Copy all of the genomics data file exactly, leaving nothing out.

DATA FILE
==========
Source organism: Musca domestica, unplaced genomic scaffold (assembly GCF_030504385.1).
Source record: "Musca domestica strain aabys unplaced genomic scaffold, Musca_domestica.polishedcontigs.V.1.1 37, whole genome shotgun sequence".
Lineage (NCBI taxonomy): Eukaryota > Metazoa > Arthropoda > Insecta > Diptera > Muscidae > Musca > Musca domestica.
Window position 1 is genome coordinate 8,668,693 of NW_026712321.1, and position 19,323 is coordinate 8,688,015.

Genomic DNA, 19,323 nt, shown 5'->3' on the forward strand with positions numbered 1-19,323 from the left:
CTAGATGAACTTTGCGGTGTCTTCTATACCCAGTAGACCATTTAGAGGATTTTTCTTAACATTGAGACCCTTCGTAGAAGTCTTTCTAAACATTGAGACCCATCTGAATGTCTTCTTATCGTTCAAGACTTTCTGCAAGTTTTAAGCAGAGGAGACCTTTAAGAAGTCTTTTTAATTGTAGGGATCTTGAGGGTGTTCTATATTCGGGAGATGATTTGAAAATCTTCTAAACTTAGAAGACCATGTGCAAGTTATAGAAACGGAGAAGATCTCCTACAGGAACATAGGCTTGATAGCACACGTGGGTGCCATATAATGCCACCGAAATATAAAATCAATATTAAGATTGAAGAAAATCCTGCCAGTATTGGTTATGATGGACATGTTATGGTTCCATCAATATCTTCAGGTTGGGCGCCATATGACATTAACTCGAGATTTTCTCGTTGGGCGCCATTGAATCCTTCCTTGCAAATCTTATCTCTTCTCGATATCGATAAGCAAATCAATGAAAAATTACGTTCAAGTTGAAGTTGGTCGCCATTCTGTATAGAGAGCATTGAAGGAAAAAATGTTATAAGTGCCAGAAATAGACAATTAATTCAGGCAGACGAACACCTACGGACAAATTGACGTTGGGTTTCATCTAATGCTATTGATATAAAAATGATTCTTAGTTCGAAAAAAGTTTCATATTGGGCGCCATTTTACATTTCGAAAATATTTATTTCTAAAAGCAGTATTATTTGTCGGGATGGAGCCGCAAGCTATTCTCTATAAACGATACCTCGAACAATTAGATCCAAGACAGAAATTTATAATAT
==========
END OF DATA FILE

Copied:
Source organism: Musca domestica, unplaced genomic scaffold (assembly GCF_030504385.1).
Source record: "Musca domestica strain aabys unplaced genomic scaffold, Musca_domestica.polishedcontigs.V.1.1 37, whole genome shotgun sequence".
Lineage (NCBI taxonomy): Eukaryota > Metazoa > Arthropoda > Insecta > Diptera > Muscidae > Musca > Musca domestica.
Window position 1 is genome coordinate 8,668,693 of NW_026712321.1, and position 19,323 is coordinate 8,688,015.

Genomic DNA, 19,323 nt, shown 5'->3' on the forward strand with positions numbered 1-19,323 from the left:
CTAGATGAACTTTGCGGTGTCTTCTATACCCAGTAGACCATTTAGAGGATTTTTCTTAACATTGAGACCCTTCGTAGAAGTCTTTCTAAACATTGAGACCCATCTGAATGTCTTCTTATCGTTCAAGACTTTCTGCAAGTTTTAAGCAGAGGAGACCTTTAAGAAGTCTTTTTAATTGTAGGGATCTTGAGGGTGTTCTATATTCGGGAGATGATTTGAAAATCTTCTAAACTTAGAAGACCATGTGCAAGTTATAGAAACGGAGAAGATCTCCTACAGGAACATAGGCTTGATAGCACACGTGGGTGCCATATAATGCCACCGAAATATAAAATCAATATTAAGATTGAAGAAAATCCTGCCAGTATTGGTTATGATGGACATGTTATGGTTCCATCAATATCTTCAGGTTGGGCGCCATATGACATTAACTCGAGATTTTCTCGTTGGGCGCCATTGAATCCTTCCTTGCAAATCTTATCTCTTCTCGATATCGATAAGCAAATCAATGAAAAATTACGTTCAAGTTGAAGTTGGTCGCCATTCTGTATAGAGAGCATTGAAGGAAAAAATGTTATAAGTGCCAGAAATAGACAATTAATTCAGGCAGACGAACACCTACGGACAAATTGACGTTGGGTTTCATCTAATGCTATTGATATAAAAATGATTCTTAGTTCGAAAAAAGTTTCATATTGGGCGCCATTTTACATTTCGAAAATATTTATTTCTAAAAGCAGTATTATTTGTCGGGATGGAGCCGCAAGCTATTCTCTATAAACGATACCTCGAACAATTAGATCCAAGACAGAAATTTATAATAT